Today's MM was spurred by this recent email from a friend: "Here's a juicy topic for you: artists who are famous, show at blue chip galleries, get museum shows, and are generally successful in every way imaginable who still apply for and receive grants. I'm not talking about life achievement grants like a Guggenheim or a Joan Mitchell, which are conferred, but the small state-supported grants that help supplement artists and open some doors for future advancement."
So subtitle this post The Thrill of Victory, The Agony of Defeat, But Mostly the Annoyance at Seeing Famous Names Receive the Small-Potatoes Grants Other Artists Really Need.
Let me say that I'm not a sour grapes-er. I rarely apply for grants. I don't like the odds or the hoops, and I particularly don't like having to ask people to write reference letters for me. (Disclaimer: Last year I did apply, unsuccessfully, for a Creative Capitol/Warhol grant for this blog, one of the readers I ask my readers to help me support it.)
But when the friend who sent the email noted some of the the names of artists listed as recipients for need-based grants, I did a little looking. It is surprising to see tenured professors and big-name artists on the lists of recipients for state-sponsored grants. For artists in academia, I suspect the grant getting is like the publish-or-perish mandate; it's something they have to do to get tenure and maintain faculty respect. And it doesn't hurt that they can use office hours to polish the application. For studio artists, I suspect that even the newly well-to-do retain the "povery mindset." When you've been indigent for so long, poverty becomes part of your persona.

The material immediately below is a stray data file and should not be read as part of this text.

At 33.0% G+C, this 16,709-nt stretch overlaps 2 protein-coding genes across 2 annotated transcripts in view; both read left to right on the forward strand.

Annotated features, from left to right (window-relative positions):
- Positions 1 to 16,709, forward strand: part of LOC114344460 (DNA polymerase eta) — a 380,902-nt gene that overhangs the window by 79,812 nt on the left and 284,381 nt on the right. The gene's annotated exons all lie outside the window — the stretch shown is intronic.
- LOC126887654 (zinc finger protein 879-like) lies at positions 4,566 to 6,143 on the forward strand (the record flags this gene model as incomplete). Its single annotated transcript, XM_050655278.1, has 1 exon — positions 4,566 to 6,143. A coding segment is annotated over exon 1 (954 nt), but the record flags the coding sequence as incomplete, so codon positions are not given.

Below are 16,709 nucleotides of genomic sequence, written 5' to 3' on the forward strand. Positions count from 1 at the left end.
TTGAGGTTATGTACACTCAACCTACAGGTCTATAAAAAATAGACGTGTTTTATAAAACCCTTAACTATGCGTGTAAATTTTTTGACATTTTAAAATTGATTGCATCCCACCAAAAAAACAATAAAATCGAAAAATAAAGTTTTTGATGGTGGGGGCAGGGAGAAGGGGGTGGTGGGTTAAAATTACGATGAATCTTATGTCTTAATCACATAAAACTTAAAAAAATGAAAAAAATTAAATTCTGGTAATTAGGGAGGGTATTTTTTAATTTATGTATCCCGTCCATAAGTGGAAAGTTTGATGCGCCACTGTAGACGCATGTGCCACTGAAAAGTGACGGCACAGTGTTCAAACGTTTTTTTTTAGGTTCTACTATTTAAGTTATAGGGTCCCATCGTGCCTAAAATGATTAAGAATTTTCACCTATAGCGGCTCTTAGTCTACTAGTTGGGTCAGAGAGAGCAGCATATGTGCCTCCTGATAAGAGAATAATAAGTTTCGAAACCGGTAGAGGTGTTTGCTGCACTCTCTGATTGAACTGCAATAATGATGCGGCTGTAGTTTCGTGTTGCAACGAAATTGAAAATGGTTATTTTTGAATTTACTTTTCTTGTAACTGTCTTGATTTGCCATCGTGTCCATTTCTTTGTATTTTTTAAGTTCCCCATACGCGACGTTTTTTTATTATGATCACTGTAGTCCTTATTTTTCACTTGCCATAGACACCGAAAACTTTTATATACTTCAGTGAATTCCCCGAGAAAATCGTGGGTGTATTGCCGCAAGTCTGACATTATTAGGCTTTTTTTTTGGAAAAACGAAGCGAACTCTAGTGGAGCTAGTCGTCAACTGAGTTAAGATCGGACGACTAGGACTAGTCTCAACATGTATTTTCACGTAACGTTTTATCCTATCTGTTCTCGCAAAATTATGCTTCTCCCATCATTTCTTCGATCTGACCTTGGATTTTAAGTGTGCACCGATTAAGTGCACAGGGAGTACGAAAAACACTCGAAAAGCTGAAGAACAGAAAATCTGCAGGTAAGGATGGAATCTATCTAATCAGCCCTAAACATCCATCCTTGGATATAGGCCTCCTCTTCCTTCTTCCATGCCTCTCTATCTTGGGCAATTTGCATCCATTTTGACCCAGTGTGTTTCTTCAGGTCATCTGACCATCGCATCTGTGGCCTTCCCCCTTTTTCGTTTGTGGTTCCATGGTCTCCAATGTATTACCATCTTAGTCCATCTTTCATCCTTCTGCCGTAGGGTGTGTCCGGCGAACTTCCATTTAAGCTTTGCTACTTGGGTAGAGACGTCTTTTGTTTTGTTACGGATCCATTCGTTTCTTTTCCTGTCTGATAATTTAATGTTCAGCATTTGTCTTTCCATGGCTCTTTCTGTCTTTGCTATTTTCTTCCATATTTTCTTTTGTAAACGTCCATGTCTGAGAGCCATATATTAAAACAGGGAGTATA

I notice that academics seem to be habituated to applying for grants for everything--travel, conferences, additional study, exhibitions. Power to them if it's a professional development grant through their institution; that's what those grants are for. But I have heard $80,000-a-year, benefits-package, summers-off artists tell me, "I can't afford to participate if I don't get a grant." Everything's relative, I guess.
I don't have any answers here. But I do have questions:
. Do you have any qualms applying for need-based grants if you're not actually indigent?
. And what is indigent, anyway? Is it Qualifies-for-Welfare-indigent? Is it Working-Poor indigent? Is it I-Own-My-Own-Home-But-I'd-Like-A-Residency-In-Italy indigent? Is it I'm-Doing-OK-But-I'm-Not-As-Rich-As-Damien indigent?)
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